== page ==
Foes of federal government overspending face sad fate

Donald Lambro laments for Human Events readers that the handful of Washington politicians willing to slow the flow of wasted taxpayer dollars have had little luck to date.

Federal spending is exploding under Barack Obama, shattering every record for budget deficits, public debt and annual expenditures. So much so that a term like “Big Government” fails to adequately define the fiscal wreckage that has occurred under his presidency.

Like the endlessly anemic economy his jobless policies have spawned, you don’t hear much, if anything, about wasteful, ineffective federal spending on the nightly news. Nor from Obama and his party — ever.

Yet the evidence of skyrocketing spending is there for all to see, growing grotesquely higher with each passing year, leaving behind mountains of economy-crushing debt for future generations to pay.

The publicly held debt — what we’ve borrowed to meet the government’s spending bills — is nearly $11 trillion. The gross federal debt — the sum total of all our borrowing and the future liabilities and benefits we’ve promised to pay — is approaching $17.9 trillion.

Throw in another $4 trillion if you want to include all state and local government debt, too.

Annual spending mushroomed to $3.6 trillion in 2014, and will rise to $3.9 trillion in fiscal 2015, then surpass $4 trillion in fiscal 2016 during Obama’s last year in office. …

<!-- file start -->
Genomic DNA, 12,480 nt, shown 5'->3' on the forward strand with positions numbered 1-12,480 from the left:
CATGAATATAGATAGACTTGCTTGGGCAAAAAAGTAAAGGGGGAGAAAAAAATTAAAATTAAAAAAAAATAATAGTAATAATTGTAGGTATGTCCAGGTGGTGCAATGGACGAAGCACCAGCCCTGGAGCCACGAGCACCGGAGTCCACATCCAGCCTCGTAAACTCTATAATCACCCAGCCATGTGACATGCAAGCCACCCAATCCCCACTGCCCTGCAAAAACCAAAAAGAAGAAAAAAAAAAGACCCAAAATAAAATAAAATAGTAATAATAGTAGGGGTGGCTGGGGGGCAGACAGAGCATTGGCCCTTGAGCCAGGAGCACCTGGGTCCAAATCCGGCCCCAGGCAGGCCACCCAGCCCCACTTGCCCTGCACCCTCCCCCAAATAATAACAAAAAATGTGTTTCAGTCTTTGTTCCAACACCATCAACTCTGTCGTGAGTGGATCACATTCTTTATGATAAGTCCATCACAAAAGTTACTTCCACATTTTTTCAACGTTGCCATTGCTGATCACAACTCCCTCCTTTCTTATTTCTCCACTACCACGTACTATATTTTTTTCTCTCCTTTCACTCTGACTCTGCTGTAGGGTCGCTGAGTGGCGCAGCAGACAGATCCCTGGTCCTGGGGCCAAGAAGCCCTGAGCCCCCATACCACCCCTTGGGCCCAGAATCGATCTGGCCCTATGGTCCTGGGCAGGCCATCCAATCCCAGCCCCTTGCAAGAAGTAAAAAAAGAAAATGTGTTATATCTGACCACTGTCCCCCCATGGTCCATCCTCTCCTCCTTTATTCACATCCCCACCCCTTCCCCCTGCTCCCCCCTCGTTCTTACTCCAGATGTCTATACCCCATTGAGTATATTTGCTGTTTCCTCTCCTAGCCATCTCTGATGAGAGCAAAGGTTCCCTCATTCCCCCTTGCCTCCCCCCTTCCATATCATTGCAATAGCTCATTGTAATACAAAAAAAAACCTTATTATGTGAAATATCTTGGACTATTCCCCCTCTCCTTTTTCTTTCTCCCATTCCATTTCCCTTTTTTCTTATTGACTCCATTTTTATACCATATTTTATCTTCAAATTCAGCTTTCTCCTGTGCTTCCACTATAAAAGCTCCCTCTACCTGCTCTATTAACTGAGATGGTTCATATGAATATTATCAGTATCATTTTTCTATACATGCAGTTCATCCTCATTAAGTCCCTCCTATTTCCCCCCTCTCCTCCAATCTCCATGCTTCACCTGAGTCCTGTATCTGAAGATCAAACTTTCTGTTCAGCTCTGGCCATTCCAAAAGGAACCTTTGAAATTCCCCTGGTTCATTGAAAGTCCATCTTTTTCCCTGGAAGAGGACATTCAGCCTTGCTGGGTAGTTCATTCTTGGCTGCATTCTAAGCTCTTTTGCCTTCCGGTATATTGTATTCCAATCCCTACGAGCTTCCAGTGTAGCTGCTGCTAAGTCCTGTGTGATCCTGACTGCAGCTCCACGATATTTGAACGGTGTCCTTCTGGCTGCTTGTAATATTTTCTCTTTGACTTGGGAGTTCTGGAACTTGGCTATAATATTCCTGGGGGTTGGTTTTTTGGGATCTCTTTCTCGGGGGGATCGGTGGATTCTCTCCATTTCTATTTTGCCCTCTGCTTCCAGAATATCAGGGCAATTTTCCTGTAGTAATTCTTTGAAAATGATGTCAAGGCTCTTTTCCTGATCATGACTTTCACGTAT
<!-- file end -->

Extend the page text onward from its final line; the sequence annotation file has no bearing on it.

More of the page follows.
… Sadly, however, there are few champions of spending reductions, outside of House Budget Committee Chairman Paul Ryan. But the Democratic-run Senate, and Obama, remain his fiercest obstacles for the time being.

Other GOP lawmakers have come forward to attack a litany of forgotten, waste-ridden agencies, but have won few victories.

Sen. Tom Coburn, a country doctor from Muskogee, Oklahoma, won voter acclaim for his yearly Wastebook list that exposed one spending scandal after another. But his fiery attempts to abolish needless programs ran into a wall of political opposition from Democrats and special interests.

The last president who made a concerted effort to kill dozens of agencies and programs was Ronald Reagan, whose budget director, David Stockman, compiled a thick directory of programs that cried out to be abolished or cut back.

Yet in the end, he, too, was defeated at every turn on Capitol Hill by a bipartisan cabal of spendthrift lawmakers who fought him tooth and nail.

At least those who read this forum regularly understand the critical need to rein in federal government overspending.

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